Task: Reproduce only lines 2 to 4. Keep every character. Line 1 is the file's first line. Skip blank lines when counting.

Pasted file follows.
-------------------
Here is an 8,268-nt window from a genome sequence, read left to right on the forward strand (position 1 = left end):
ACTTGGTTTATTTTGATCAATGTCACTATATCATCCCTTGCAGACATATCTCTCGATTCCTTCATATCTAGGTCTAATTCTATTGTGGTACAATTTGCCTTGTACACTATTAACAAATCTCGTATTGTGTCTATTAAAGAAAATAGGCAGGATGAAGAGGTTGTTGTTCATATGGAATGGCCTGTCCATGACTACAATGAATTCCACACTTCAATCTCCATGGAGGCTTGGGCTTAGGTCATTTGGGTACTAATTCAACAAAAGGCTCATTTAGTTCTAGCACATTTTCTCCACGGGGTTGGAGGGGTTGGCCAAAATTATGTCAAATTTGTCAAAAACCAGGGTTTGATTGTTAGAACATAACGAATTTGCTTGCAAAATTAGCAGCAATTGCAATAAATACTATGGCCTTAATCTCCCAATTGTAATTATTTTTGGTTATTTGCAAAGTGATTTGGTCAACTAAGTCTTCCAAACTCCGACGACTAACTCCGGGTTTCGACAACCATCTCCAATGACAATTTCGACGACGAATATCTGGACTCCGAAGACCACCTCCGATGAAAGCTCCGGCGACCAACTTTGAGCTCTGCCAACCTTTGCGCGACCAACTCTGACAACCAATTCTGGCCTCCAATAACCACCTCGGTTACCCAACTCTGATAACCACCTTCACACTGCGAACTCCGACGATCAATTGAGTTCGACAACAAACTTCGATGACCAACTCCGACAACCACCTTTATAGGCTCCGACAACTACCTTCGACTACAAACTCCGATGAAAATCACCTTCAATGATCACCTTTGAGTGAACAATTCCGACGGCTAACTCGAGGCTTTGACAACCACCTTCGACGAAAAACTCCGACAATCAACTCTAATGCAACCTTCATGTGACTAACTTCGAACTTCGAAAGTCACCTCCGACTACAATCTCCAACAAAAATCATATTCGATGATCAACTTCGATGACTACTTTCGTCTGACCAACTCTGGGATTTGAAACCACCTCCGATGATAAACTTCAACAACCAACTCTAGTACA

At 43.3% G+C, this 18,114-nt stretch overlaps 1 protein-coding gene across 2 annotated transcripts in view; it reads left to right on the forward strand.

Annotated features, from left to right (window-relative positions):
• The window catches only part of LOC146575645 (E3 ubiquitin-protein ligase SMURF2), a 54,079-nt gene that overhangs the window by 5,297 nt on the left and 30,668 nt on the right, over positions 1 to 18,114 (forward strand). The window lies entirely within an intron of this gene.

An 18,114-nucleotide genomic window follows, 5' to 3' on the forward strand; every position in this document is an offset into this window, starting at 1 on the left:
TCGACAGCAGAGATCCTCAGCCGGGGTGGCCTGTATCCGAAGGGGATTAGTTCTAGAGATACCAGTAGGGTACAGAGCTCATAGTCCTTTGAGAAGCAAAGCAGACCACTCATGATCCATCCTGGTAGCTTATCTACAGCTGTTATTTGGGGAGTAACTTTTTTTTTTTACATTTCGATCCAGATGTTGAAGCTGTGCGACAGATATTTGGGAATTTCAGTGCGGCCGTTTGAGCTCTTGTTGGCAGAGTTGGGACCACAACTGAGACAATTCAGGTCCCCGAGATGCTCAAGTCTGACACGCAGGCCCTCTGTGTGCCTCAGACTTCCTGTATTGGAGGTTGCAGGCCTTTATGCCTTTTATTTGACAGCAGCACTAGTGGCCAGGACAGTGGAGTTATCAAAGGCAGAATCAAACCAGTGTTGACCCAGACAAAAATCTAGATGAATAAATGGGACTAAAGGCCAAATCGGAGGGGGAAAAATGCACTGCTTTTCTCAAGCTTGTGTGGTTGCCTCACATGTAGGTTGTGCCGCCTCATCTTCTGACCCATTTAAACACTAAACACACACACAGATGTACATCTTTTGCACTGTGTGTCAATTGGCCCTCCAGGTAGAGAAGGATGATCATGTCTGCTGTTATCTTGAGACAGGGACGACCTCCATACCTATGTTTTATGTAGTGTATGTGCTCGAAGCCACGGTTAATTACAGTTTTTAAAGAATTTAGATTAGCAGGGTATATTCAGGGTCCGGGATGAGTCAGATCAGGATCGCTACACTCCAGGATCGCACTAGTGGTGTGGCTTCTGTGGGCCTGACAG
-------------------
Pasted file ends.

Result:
ACTTGGTTTATTTTGATCAATGTCACTATATCATCCCTTGCAGACATATCTCTCGATTCCTTCATATCTAGGTCTAATTCTATTGTGGTACAATTTGCCTTGTACACTATTAACAAATCTCGTATTGTGTCTATTAAAGAAAATAGGCAGGATGAAGAGGTTGTTGTTCATATGGAATGGCCTGTCCATGACTACAATGAATTCCACACTTCAATCTCCATGGAGGCTTGGGCTTAGGTCATTTGGGTACTAATTCAACAAAAGGCTCATTTAGTTCTAGCACATTTTCTCCACGGGGTTGGAGGGGTTGGCCAAAATTATGTCAAATTTGTCAAAAACCAGGGTTTGATTGTTAGAACATAACGAATTTGCTTGCAAAATTAGCAGCAATTGCAATAAATACTATGGCCTTAATCTCCCAATTGTAATTATTTTTGGTTATTTGCAAAGTGATTTGGTCAACTAAGTCTTCCAAACTCCGACGACTAACTCCGGGTTTCGACAACCATCTCCAATGACAATTTCGACGACGAATATCTGGACTCCGAAGACCACCTCCGATGAAAGCTCCGGCGACCAACTTTGAGCTCTGCCAACCTTTGCGCGACCAACTCTGACAACCAATTCTGGCCTCCAATAACCACCTCGGTTACCCAACTCTGATAACCACCTTCACACTGCGAACTCCGACGATCAATTGAGTTCGACAACAAACTTCGATGACCAACTCCGACAACCACCTTTATAGGCTCCGACAACTACCTTCGACTACAAACTCCGATGAAAATCACCTTCAATGATCACCTTTGAGTGAACAATTCCGACGGCTAACTCGAGGCTTTGACAACCACCTTCGACGAAAAACTCCGACAATCAACTCTAATGCAACCTTCATGTGACTAACTTCGAACTTCGAAAGTCACCTCCGACTACAATCTCCAACAAAAATCATATTCGATGATCAACTTCGATGACTACTTTCGTCTGACCAACTCTGGGATTTGAAACCACCTCCGATGATAAACTTCAACAACCAACTCTAGTACA

At 43.3% G+C, this 18,114-nt stretch overlaps 1 protein-coding gene across 2 annotated transcripts in view; it reads left to right on the forward strand.

Annotated features, from left to right (window-relative positions):